Daily Outlook

Why the stock market is up even with historic job losses

A record number of Americans just lost their job, and yet stocks are moving higher. This seems paradoxical given the economic toll — to say nothing of the emotional toll — on millions of people across the country without a job. While some say this is further indication that the stock market has become decoupled from reality, others say there are clear reasons why stocks have rebounded, and can continue to move higher.

For one, the jobs data in and of itself is backward-looking. The April figures — which saw a record 20.5 million Americans lose their job — is from the height of the crisis. Since then, economies have begun to reopen. There is still a long way to go, of course, but the market is discounting what’s going to happen six months from now, when most states will be getting back to business.

Strategists also point out that the losses have been somewhat concentrated in the leisure and hospitality sector, whose underperformance has overshadowed strength in other areas of the market. And with the government and federal reserve providing record stimulus measures, some argue that once businesses do get back up and running, the recovery will be swift.

The S&P 500, Dow Jones Industrial Average and Nasdaq Composite all opened higher on Friday, with the Dow surging more than 300 points. Since the March 23 low, all three averages have bounced more than 30%.

While the debate among health experts about how and when economies should reopen is ongoing, some states have already started easing shelter-in-place measures. A number of states including Florida began phase one reopenings on Monday. California became the latest state to lift some of its precautionary measures, with certain low-risk retailers allowed to open beginning Friday.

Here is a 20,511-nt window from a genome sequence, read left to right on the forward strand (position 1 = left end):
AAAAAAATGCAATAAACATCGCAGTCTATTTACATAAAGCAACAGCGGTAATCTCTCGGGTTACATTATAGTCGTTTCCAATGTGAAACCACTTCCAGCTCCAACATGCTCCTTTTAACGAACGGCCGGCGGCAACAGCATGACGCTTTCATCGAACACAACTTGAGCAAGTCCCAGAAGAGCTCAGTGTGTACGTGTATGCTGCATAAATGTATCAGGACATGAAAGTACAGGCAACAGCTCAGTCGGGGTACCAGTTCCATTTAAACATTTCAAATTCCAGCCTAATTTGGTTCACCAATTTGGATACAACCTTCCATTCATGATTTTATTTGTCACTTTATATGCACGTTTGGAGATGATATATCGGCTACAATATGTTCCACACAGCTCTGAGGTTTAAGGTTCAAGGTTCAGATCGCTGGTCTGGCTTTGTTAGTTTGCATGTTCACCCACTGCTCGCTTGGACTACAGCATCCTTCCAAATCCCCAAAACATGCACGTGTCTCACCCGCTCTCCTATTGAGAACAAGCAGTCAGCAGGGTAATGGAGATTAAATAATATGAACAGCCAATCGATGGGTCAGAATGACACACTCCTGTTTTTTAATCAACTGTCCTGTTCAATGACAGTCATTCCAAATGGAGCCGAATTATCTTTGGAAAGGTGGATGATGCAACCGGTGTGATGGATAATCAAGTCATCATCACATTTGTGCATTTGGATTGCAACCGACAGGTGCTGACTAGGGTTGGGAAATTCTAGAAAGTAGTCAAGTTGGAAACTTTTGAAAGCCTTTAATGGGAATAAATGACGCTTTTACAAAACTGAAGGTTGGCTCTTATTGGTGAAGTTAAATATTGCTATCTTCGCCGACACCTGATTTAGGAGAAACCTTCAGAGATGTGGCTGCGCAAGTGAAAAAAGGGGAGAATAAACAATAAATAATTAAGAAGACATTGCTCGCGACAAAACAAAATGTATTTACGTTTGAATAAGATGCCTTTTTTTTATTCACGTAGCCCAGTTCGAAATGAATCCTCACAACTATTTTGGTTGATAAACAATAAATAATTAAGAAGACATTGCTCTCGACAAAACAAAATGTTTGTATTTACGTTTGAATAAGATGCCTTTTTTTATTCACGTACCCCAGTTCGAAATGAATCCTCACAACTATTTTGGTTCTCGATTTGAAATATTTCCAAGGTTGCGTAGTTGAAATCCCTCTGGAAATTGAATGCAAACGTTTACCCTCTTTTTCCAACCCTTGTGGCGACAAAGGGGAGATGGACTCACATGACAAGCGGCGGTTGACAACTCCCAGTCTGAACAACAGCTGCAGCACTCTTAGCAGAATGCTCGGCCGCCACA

Pockets of strength? At first the market sell-off was broad in nature as the uncertainty surrounding the coronavirus sent the major averages tumbling into a bear market at the fastest pace on record.

But since then, the divide between the winners and losers widened. Unsurprisingly stocks most exposed to the coronavirus threat — including hotels and airlines — have continued to trade lower. But other names are showing strength. On Thursday the Nasdaq went positive for the year, as names like Netflix and Amazon surged to all-time highs.

While many unknowns remain and the path forward is far from certain, famed investors are quick to note that the U.S. has bounced back before. “Nothing can basically stop America,” said Warren Buffett, chairman and CEO of Berkshire Hathaway, at the conglomerate’s first virtual shareholder’s meeting on Saturday. “The American miracle, the American magic has always prevailed and it will do so again.”

Why the stock market is up even with historic job losses, CNBC, May 8

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